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(Filmmaker Simcha Jacobovici at a news conference in New York, February 26, 2007/Mike Segar)

Could two of the nails used to crucify Jesus have been discovered in a 2,000-year-old tomb in Jerusalem? And could they have mysteriously disappeared for 20 years, only to turn up by chance in a Tel Aviv laboratory?

That is the premise of the new documentary film”The Nails of the Cross” by veteran investigator Simcha Jacobovici, which even before its release has prompted debate in the Holy Land. The film follows three years of research during which Jacobovici presents his assertions — some based on empirical data, others requiring much imagination and a leap of faith.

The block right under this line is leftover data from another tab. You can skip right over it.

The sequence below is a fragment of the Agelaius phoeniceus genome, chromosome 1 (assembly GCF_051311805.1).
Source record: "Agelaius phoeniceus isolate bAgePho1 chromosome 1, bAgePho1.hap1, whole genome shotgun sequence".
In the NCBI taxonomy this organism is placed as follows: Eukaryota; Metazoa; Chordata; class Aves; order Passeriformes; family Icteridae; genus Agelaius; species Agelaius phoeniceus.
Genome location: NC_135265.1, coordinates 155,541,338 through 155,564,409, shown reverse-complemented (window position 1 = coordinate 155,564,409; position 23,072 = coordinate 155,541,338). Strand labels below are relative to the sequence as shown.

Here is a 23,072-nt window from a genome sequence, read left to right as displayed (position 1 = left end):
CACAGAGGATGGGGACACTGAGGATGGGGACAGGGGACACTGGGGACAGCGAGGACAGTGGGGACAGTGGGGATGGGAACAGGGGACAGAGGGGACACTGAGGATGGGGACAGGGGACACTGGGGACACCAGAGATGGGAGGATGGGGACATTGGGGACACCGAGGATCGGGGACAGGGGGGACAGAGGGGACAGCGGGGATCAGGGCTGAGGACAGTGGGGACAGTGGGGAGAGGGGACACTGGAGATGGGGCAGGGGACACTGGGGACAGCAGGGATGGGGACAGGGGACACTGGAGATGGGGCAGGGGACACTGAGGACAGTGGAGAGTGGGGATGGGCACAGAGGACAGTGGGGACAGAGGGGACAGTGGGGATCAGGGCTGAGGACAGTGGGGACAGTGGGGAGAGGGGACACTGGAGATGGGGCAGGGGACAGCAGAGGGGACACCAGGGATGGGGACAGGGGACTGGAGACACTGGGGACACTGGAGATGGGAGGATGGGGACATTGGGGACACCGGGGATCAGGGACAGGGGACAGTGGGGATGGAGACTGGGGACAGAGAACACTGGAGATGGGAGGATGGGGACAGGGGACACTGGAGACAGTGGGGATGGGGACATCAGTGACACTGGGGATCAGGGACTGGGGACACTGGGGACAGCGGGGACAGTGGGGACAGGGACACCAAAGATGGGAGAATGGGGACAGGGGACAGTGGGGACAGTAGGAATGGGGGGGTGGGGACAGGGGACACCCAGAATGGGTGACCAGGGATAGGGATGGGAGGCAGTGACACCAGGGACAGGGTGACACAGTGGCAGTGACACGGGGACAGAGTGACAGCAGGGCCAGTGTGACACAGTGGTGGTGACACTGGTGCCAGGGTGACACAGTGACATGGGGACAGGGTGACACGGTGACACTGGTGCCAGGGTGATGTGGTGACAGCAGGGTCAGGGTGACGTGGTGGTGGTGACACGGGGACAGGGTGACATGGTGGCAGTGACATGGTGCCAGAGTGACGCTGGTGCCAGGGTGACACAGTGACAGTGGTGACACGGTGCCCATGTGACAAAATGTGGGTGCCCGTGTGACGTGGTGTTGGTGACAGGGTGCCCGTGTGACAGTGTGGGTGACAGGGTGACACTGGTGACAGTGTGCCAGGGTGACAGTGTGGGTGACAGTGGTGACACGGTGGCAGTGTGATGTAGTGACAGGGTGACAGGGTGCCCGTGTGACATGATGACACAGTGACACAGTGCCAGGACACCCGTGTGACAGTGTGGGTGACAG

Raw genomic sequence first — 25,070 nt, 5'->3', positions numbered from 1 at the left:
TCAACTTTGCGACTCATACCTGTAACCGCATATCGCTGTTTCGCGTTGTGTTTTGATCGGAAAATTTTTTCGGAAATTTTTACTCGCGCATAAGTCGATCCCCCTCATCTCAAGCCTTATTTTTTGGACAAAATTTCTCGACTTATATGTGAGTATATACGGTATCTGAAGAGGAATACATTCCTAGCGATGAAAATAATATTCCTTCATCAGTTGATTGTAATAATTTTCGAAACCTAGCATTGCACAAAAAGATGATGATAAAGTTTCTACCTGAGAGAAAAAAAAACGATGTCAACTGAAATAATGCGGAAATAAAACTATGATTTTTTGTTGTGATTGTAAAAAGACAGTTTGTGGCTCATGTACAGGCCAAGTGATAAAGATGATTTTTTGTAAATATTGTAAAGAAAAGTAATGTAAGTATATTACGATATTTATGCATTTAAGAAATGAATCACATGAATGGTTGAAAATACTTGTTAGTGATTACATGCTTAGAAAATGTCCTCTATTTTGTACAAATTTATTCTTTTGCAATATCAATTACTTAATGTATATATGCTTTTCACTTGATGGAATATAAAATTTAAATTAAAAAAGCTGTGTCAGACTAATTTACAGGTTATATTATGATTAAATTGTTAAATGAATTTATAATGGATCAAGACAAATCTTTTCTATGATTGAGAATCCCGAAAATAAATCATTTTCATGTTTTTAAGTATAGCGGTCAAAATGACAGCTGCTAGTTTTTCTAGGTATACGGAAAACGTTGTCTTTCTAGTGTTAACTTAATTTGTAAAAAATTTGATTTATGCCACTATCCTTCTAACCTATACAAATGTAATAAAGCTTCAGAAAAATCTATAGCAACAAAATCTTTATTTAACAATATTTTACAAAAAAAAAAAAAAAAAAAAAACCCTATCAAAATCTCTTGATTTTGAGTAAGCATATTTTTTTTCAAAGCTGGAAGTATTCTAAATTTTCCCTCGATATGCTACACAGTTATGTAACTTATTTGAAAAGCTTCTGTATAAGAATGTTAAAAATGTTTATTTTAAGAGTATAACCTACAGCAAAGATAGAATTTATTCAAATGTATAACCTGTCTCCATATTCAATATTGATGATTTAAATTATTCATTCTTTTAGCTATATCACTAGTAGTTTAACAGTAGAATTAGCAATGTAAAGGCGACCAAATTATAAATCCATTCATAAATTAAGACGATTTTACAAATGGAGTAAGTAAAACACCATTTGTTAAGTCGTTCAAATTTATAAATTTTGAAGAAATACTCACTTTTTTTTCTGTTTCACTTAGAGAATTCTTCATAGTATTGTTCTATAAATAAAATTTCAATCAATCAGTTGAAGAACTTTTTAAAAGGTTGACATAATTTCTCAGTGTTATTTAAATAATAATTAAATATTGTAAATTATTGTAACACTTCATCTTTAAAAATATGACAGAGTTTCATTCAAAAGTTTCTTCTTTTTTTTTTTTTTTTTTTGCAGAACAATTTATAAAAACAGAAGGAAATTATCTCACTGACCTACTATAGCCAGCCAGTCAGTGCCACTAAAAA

He hails the find as historic, but most experts and scholars contacted by Reuters dismissed his case as far-fetched, some calling it a publicity stunt. Many ancient relics, including other nails supposedly traced back to the crucifixion, have been presented over the centuries as having a connection to Jesus. Many were deemed phony, while others were embraced as holy.

Jacobovici, who sparked debate with a previous film that claimed to reveal the lost tomb of Jesus, says this find differs from others because of its historical and archaeological context.